First-in-human trial of the ATR inhibitor BAY 1895344 shows promising antitumour activity

February 2021 Cancer trials Tobias Rawson

ATR kinase inhibition in preclinical tumour models is known to inhibit tumour growth. In the presented phase I trial, the ATR inhibitor BAY 1895344 was able to induce durable partial responses in a proportion of heavily pretreated patients with solid tumours harbouring defects in the DNA damage repair cascade.

Expert opinion

‘ATR is a kinase that recognizes ssDNA damage leading to a cell cycle checkpoint activation in the DNA damage response (DDR) pathway. Targeting ATR provides synthetic lethality in cancer cells that have genomic DDR pathway defects and ATM pathway inactivation. Inhibitors of ATR are being developed, including BAY 1895344. The molecular selection thus includes cancers with DDR defects, including ATM pathway inactivation. The tolerance of this drug is good, and some patients in this phase 1 study achieved a PR with a long median duration. The trial results are promising, and the study is currently being expanded.’

‘ATR mutated cancers are not eligible for these drugs as ATR is a tumor suppressor gene. The same drug is also active in the preclinical setting, combined with chemotherapy, radiation and hormonal manipulation in cancers that do not have these specific genomic alterations. In this case, the drug serves at increasing the activity of the DNA damaging cancer therapy. Several clinical trials testing this hypothesis are ongoing, but to date it remains unclear whether a clinical benefit will be observed as no specific cancer cell mechanism is being addressed. It could well be that the therapeutic efficacy is accompanied by a parallel increase in toxicity (therapeutic ratio not improved). A similar situation is seen when PARP inhibitors are combined with chemotherapy, which leads to sharp decreases in tolerable doses for the PARP inhibitor and the chemotherapy and no clinical benefit of the combination.’

Introduction

The ataxia telangiectasia and Rad3-related (ATR) kinase is an essential component of the DNA damage response (DDR) cascade, which isolates genomic alterations and secures the integrity of the genome during cell replication. ATR inhibition was shown to hinder growth in oncogene-driven solid and leukaemia tumour models and is therefore being investigated as a potential anticancer treatment strategy. The ATR kinase inhibitor BAY 1895344 has shown antitumour activity in preclinical studies of various tumour models with DDR defects.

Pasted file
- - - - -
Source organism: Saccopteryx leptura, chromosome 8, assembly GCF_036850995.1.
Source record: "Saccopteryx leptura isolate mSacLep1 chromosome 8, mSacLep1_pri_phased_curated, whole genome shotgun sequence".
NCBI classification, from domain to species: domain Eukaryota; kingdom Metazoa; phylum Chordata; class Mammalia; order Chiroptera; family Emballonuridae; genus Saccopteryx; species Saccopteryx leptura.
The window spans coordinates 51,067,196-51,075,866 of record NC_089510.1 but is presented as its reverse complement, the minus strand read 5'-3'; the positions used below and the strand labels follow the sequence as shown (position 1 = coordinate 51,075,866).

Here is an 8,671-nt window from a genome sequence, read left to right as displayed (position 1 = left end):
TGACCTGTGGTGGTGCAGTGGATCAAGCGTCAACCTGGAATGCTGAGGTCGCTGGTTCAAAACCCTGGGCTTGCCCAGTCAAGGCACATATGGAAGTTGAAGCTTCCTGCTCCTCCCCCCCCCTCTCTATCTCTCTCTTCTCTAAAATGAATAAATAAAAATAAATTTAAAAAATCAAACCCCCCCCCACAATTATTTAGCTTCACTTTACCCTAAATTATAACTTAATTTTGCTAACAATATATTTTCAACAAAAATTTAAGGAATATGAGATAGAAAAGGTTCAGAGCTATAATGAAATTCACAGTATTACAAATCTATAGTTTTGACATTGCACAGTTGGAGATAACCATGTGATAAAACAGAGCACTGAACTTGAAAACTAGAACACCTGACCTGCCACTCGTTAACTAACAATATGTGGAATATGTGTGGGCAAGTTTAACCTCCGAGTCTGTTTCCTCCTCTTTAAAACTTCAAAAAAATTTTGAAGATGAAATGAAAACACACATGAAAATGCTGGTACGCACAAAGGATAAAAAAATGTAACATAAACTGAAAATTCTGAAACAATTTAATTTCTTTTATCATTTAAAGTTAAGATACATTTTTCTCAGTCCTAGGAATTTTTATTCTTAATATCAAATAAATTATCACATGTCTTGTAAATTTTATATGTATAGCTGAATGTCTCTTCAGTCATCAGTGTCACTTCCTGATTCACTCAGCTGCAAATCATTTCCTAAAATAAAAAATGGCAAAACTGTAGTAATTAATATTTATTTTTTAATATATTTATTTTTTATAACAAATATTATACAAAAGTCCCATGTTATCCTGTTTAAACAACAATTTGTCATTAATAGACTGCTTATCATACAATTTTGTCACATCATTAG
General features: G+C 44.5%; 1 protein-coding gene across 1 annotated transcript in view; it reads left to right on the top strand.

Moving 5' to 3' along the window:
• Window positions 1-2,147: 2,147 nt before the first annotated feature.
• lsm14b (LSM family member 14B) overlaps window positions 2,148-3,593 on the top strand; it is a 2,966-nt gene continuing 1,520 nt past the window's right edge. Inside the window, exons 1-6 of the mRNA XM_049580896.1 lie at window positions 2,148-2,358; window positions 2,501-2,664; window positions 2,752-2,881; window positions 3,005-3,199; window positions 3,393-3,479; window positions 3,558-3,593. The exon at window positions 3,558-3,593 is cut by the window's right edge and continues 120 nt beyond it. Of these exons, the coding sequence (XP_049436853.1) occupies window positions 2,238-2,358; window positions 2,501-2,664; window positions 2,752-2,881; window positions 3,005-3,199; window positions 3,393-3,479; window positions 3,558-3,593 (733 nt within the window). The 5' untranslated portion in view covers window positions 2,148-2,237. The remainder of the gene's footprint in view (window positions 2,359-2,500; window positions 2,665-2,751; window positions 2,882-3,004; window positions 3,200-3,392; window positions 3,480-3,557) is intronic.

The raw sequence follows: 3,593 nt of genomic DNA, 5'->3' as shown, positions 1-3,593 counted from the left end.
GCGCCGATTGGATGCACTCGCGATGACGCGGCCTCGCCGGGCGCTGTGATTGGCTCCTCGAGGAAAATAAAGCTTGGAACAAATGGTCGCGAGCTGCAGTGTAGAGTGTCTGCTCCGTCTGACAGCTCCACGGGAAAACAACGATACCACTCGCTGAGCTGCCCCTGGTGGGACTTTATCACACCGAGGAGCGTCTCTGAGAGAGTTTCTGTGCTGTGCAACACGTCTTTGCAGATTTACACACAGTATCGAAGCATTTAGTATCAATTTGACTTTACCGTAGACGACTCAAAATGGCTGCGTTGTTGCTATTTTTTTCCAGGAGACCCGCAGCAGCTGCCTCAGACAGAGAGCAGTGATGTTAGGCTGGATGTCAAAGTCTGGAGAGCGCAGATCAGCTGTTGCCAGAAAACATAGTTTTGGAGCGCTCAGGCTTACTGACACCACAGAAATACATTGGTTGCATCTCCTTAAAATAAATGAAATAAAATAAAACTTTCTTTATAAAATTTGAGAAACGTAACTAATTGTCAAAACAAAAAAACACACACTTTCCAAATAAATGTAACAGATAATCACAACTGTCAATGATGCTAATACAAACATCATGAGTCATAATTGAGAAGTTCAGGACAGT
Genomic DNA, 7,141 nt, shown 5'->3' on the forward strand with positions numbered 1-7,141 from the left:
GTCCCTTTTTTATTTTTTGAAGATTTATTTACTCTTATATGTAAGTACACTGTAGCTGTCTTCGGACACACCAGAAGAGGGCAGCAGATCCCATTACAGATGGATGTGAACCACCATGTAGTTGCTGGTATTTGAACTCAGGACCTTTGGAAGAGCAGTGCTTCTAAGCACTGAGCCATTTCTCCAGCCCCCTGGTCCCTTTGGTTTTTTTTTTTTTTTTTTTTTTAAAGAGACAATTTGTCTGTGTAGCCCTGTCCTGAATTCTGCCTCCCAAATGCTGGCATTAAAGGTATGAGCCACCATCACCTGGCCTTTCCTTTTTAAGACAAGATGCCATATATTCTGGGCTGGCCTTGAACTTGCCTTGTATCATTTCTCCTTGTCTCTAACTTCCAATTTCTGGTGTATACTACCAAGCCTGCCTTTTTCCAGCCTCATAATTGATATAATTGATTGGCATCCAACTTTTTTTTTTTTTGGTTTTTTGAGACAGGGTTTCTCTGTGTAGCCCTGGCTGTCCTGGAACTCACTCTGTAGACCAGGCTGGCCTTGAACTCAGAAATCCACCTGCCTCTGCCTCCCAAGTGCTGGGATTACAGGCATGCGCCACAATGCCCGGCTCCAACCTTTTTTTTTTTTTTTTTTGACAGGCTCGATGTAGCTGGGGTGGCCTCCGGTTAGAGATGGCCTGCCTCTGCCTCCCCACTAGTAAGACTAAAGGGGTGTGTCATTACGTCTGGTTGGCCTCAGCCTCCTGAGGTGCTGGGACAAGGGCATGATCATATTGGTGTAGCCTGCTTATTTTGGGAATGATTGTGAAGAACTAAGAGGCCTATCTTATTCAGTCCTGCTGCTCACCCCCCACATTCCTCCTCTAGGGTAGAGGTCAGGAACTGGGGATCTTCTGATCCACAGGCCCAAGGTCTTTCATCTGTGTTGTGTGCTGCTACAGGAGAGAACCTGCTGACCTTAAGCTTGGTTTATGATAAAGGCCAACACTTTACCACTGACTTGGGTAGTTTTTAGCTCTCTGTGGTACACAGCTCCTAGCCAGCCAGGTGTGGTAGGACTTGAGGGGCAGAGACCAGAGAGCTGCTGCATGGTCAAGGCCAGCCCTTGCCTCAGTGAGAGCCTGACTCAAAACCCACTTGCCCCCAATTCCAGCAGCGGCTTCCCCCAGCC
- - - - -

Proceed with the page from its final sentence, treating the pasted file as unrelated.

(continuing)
In an attempt to determine the maximum tolerated dose (MTD) of this agent, a first-in-human, phase I dose-escalation study randomised 22 patients with advanced solid tumours or relapsed/refractory non-Hodgkin lymphoma to receive BAY 1895344 at a dose of 5 to 80 mg twice daily (BID) in a 3 days on, 4 days off schedule until disease progression, unacceptable toxicity of withdrawal of consent. Enrolled patients had to be enriched for tumours with certain DDR defects, including ATM deleterious mutations or loss of protein expression.

40 mg BID was the determined MTD

The median age of patients in the study was 63 years, almost three quarters of participants had received at least 4 prior lines of therapy and 54.5% were resistant to platinum-based therapy. The most common tumour types were breast, prostate and colorectal cancers (all 18.2%). Importantly, 50% of patients had 1 or more ATM aberrations at baseline. The MTD was determined at 40 mg BID, with dose-limiting toxicities (DLTs) observed in 6 patients at dose levels higher than the MTD. At time of data cut-off, the median duration of treatment was 64.5 days, the median duration of response was 315.5 days and 5 patients were receiving ongoing treatment. Overall, 21 participants were evaluated for tumour response, with 4 of them achieving a partial response (2 at MTD, 1 at 60 mg, 1 at 80 mg). Interestingly, all 4 of these patients harboured ATM aberrations. The objective response rate (ORR) in patients treated at or above the MTD was 30.8%, mounting to 36.4% in the subgroup of patients with ATM aberrations. The rate of disease control was 57.1% in the overall population and 69.2% in patients treated at or above the MTD. Maximum plasma concentration was reached 1 hour after administration, with a mean terminal half-life of 11.5 hours. The most common all-grade treatment-emergent adverse events were anaemia (81.8% [all grade 3]), neutropenia (72.7% [grade 3/4: 54.5%]) and thrombocytopenia (45.5% [grade 3/4: 18.2%]) and were manageable with dose interruption or reduction.

Reference

Yap A T et al., First-in-Human Trial of the Oral Ataxia Telangiectasia and RAD3-Related (ATR) Inhibitor BAY 1895344 in Patients with Advanced Solid Tumors. Cancer discovery. 2021 Jan; 11 (1)

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